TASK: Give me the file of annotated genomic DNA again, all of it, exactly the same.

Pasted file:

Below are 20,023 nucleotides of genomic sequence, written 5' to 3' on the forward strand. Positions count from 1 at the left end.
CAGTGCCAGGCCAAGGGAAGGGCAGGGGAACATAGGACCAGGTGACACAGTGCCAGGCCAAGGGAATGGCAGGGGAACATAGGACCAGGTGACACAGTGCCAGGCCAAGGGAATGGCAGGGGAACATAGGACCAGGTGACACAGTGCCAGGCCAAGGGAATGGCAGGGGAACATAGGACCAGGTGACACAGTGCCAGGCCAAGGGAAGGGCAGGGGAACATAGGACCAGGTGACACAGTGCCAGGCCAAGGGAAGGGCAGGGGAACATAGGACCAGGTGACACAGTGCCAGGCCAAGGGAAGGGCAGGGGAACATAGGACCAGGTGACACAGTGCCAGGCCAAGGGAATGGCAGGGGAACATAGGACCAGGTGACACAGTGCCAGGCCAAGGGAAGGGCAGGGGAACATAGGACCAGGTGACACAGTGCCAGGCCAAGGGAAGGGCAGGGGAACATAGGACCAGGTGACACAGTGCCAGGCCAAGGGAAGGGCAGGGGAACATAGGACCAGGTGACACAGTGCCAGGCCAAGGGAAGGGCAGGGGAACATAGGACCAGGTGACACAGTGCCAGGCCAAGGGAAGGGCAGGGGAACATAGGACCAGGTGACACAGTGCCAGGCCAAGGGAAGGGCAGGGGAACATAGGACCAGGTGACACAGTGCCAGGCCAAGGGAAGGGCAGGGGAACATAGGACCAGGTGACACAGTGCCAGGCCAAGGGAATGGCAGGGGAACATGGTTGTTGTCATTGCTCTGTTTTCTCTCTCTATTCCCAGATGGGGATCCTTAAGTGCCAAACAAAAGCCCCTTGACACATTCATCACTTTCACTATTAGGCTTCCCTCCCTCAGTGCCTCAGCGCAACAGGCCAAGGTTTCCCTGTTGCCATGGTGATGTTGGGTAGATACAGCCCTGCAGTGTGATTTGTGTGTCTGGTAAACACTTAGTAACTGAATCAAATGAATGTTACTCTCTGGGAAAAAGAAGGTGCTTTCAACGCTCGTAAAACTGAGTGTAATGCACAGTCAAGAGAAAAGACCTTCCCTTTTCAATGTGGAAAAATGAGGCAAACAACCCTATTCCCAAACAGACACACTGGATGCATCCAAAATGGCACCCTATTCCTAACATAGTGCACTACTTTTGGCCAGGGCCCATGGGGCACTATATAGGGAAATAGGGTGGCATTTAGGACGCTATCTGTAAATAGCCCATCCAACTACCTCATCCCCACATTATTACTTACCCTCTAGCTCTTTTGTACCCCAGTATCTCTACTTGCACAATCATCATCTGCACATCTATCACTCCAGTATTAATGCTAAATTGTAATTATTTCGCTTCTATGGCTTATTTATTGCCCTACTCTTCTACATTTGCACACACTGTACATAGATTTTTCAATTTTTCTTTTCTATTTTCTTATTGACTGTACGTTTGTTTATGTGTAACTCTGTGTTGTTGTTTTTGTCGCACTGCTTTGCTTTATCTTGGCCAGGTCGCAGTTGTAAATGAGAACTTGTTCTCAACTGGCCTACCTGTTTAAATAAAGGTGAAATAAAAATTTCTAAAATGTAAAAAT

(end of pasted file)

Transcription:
Below are 20,023 nucleotides of genomic sequence, written 5' to 3' on the forward strand. Positions count from 1 at the left end.
CAGTGCCAGGCCAAGGGAAGGGCAGGGGAACATAGGACCAGGTGACACAGTGCCAGGCCAAGGGAATGGCAGGGGAACATAGGACCAGGTGACACAGTGCCAGGCCAAGGGAATGGCAGGGGAACATAGGACCAGGTGACACAGTGCCAGGCCAAGGGAATGGCAGGGGAACATAGGACCAGGTGACACAGTGCCAGGCCAAGGGAAGGGCAGGGGAACATAGGACCAGGTGACACAGTGCCAGGCCAAGGGAAGGGCAGGGGAACATAGGACCAGGTGACACAGTGCCAGGCCAAGGGAAGGGCAGGGGAACATAGGACCAGGTGACACAGTGCCAGGCCAAGGGAATGGCAGGGGAACATAGGACCAGGTGACACAGTGCCAGGCCAAGGGAAGGGCAGGGGAACATAGGACCAGGTGACACAGTGCCAGGCCAAGGGAAGGGCAGGGGAACATAGGACCAGGTGACACAGTGCCAGGCCAAGGGAAGGGCAGGGGAACATAGGACCAGGTGACACAGTGCCAGGCCAAGGGAAGGGCAGGGGAACATAGGACCAGGTGACACAGTGCCAGGCCAAGGGAAGGGCAGGGGAACATAGGACCAGGTGACACAGTGCCAGGCCAAGGGAAGGGCAGGGGAACATAGGACCAGGTGACACAGTGCCAGGCCAAGGGAAGGGCAGGGGAACATAGGACCAGGTGACACAGTGCCAGGCCAAGGGAATGGCAGGGGAACATGGTTGTTGTCATTGCTCTGTTTTCTCTCTCTATTCCCAGATGGGGATCCTTAAGTGCCAAACAAAAGCCCCTTGACACATTCATCACTTTCACTATTAGGCTTCCCTCCCTCAGTGCCTCAGCGCAACAGGCCAAGGTTTCCCTGTTGCCATGGTGATGTTGGGTAGATACAGCCCTGCAGTGTGATTTGTGTGTCTGGTAAACACTTAGTAACTGAATCAAATGAATGTTACTCTCTGGGAAAAAGAAGGTGCTTTCAACGCTCGTAAAACTGAGTGTAATGCACAGTCAAGAGAAAAGACCTTCCCTTTTCAATGTGGAAAAATGAGGCAAACAACCCTATTCCCAAACAGACACACTGGATGCATCCAAAATGGCACCCTATTCCTAACATAGTGCACTACTTTTGGCCAGGGCCCATGGGGCACTATATAGGGAAATAGGGTGGCATTTAGGACGCTATCTGTAAATAGCCCATCCAACTACCTCATCCCCACATTATTACTTACCCTCTAGCTCTTTTGTACCCCAGTATCTCTACTTGCACAATCATCATCTGCACATCTATCACTCCAGTATTAATGCTAAATTGTAATTATTTCGCTTCTATGGCTTATTTATTGCCCTACTCTTCTACATTTGCACACACTGTACATAGATTTTTCAATTTTTCTTTTCTATTTTCTTATTGACTGTACGTTTGTTTATGTGTAACTCTGTGTTGTTGTTTTTGTCGCACTGCTTTGCTTTATCTTGGCCAGGTCGCAGTTGTAAATGAGAACTTGTTCTCAACTGGCCTACCTGTTTAAATAAAGGTGAAATAAAAATTTCTAAAATGTAAAAAT